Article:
• Once VegFund has selected and booked the venue, we will turn the event back over to you, the applicant activist, to complete the event organization and host the film. That means 1) recruiting your friends, family, and community to attend the film, 2) organizing food sampling, local area speakers, etc., as approved by VegFund, 3) attending the film to introduce it to the audience and tell them why you are hosting the film, and 4) raising awareness of VegFund’s grant opportunities.

If this new partnership model shows promise, VegFund will develop a screening toolkit in the near future to make the process as effortless as possible!

Choose a film. Take action!

You can still apply for traditional screening grants through our standard process for any film that may be of interest to your community, including The Last Pig or Eating You Alive. But, if you’re interested in hosting a larger public screening at an independent theater of one of these new documentary films and need support finding a venue and working with the distributor (and having those items paid for by VegFund in advance), we are here to help!

As a vegan activist, you are at the core of VegFund’s vision to create a compassionate vegan world. So, what are you waiting for? Educate and entertain the public. Change the world. Apply to host a screening in your area!

Stay in touch — tell us about your next screening event!

*relative to popularity, most effective, and recommended.

VegFund Sees Green as the New Black for Microfinance

Moving clients to plant-based diets to enhance institutional profitability and leading a more comprehensive practice of responsible finance

By Leslie Barcus, VegFund Executive Director

Microfinance conference

The Microfinance Centre of Poland (MFC) invited VegFund to serve on two panels, one on Pushing the Boundaries of Responsible Finance: Lean, Green and Mean(ingful) and another on The Impact of Animal Agriculture Microfinance on Customers’ Health and Well-being as a part of the MFC 2014 Annual Microfinance Conference held recently in Istanbul.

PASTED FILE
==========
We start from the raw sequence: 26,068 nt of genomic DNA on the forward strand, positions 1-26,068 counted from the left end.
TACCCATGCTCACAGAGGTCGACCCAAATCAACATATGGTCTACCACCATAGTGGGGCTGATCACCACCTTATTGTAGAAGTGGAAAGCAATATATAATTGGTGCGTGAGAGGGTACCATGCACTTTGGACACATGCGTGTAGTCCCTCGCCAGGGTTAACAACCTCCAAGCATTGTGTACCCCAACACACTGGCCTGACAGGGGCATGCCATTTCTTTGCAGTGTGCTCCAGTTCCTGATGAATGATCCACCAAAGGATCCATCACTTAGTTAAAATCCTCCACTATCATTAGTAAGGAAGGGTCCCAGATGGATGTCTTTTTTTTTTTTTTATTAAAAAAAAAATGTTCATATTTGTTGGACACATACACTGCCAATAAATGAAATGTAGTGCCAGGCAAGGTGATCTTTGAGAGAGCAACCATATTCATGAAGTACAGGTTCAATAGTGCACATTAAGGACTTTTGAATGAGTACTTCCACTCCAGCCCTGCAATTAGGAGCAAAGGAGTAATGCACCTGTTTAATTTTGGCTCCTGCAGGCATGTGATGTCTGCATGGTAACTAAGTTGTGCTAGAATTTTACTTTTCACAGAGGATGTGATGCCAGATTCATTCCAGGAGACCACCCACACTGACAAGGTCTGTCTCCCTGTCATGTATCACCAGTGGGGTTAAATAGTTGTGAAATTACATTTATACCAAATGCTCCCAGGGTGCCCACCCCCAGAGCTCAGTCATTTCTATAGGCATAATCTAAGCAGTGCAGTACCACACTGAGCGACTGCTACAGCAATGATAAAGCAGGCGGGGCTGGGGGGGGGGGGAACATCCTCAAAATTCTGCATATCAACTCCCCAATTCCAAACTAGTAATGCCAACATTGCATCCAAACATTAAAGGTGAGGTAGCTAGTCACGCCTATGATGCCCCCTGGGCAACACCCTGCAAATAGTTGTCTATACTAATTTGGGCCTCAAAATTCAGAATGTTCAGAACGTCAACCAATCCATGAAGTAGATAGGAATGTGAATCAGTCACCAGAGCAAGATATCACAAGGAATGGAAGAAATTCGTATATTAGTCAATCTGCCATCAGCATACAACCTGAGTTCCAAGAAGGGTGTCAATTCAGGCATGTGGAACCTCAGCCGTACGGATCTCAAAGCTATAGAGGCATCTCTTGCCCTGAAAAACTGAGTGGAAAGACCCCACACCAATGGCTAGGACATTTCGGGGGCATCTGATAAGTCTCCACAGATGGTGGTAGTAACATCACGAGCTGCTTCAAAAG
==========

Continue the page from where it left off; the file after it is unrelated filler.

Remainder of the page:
Sponsored by VegFund, Dr. Richard Oppenlander, Founder of Inspiring Awareness Now and a noted author on promoting plant-based foods, addressed the ills and negative externalities resulting worldwide from animal agriculture. He spoke about the attribution of animal agriculture to global soil depletion, water overuse, land scarcity, pollution and the devastation to human communities of climate change.

Microfinance clients represent some of those people most deprived of clean and adequate water and access to land and are at risk of the loss of their homes and assets resulting from natural emergencies driven by climate change. They equally represent the estimated 800 million people who go hungry each and every day.

Jakub Sobiecki, a nutritionist and dietician from Poland and a second panelist sponsored by VegFund, noted the link between the increased consumption of animal fats in the developing world and the rise of chronic disease and related deaths from diabetes, heart disease and cancer.

The global microfinance community is dedicated to closing the financial inclusion gap across the developing world where the increase in the current global demand for meat and dairy is anticipated to rise by 80 percent in the coming years. The irony is that the developing world may effectively eat its financial and economic advances into yet greater problems of climate change, pollution, flooding, fresh water shortages, greater food insecurity and income vulnerability owing to poor diets.